3

This answer indicates that today Cohanim with disabilities may duchen.

I am asking here if a deaf person may do so, not because he is disabled, but because he cannot hear the prompt by the Shat"z. Can he rely on either something giving him a hand signal of when to respond or watching his neighbor's lips move? Or does a Cohen's response absolutely require hearing the Shatz's prompts?

2

Thanks to @DoubleAA for the wikisource which says regarding a deaf person who speaks but does not hear. (There are various classifications of a "cheresh" in halacha. Most "deaf" people today do not fit into the classical definition of the "cheresh" mentioned in the Talmud which was a deaf-mute.):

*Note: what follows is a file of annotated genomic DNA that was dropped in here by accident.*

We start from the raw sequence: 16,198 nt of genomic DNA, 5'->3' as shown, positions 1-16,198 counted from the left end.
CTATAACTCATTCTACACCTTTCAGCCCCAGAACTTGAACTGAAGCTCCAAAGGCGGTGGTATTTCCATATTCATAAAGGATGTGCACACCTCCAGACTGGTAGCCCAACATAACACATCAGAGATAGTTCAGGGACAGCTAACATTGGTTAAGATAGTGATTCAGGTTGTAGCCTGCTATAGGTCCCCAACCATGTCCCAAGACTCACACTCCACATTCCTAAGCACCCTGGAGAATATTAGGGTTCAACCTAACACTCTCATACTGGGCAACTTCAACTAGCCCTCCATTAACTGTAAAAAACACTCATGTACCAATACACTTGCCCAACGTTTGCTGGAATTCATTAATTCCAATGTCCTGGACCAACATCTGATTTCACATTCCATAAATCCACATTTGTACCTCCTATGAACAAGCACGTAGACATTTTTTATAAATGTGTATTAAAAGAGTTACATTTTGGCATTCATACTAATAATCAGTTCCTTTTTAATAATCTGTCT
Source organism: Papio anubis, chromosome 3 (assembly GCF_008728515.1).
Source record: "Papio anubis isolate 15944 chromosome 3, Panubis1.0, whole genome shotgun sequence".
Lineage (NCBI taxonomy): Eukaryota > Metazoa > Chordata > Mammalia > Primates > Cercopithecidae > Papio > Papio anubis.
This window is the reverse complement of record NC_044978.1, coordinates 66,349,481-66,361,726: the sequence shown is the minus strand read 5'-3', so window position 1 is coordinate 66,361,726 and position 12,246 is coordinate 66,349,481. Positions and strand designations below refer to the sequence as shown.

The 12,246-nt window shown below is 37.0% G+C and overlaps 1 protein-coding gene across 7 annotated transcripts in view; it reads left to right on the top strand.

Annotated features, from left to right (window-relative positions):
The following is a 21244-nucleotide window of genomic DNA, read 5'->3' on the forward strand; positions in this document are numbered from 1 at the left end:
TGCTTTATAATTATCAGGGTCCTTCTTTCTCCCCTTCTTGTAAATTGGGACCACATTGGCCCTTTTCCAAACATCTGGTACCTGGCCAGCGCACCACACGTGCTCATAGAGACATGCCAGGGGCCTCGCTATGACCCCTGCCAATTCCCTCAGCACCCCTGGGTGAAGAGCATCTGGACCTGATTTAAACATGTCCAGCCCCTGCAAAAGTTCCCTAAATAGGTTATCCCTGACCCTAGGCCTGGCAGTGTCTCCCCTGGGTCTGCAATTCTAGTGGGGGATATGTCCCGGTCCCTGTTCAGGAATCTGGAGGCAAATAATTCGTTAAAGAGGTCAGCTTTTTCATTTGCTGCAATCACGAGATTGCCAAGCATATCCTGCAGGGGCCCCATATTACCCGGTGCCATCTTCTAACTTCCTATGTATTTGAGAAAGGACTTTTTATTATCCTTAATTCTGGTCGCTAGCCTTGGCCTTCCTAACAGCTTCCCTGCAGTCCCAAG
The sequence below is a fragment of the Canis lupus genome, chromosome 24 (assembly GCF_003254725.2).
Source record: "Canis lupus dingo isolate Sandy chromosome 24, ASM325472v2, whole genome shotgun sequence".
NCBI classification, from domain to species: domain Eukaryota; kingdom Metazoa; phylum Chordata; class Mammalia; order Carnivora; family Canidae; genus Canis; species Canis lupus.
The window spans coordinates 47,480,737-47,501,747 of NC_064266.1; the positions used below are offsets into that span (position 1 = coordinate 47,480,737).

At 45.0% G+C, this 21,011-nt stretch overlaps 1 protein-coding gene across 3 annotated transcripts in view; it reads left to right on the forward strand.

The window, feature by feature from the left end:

נשיאת כפיים: כהן חרש המדבר ואינו שומע כשר לנשיאת כפים

A deaf Cohen who speaks but doesn't hear is considered valid for raising the hands (duchen).

You must log in to answer this question.

Not the answer you're looking for? Browse other questions tagged .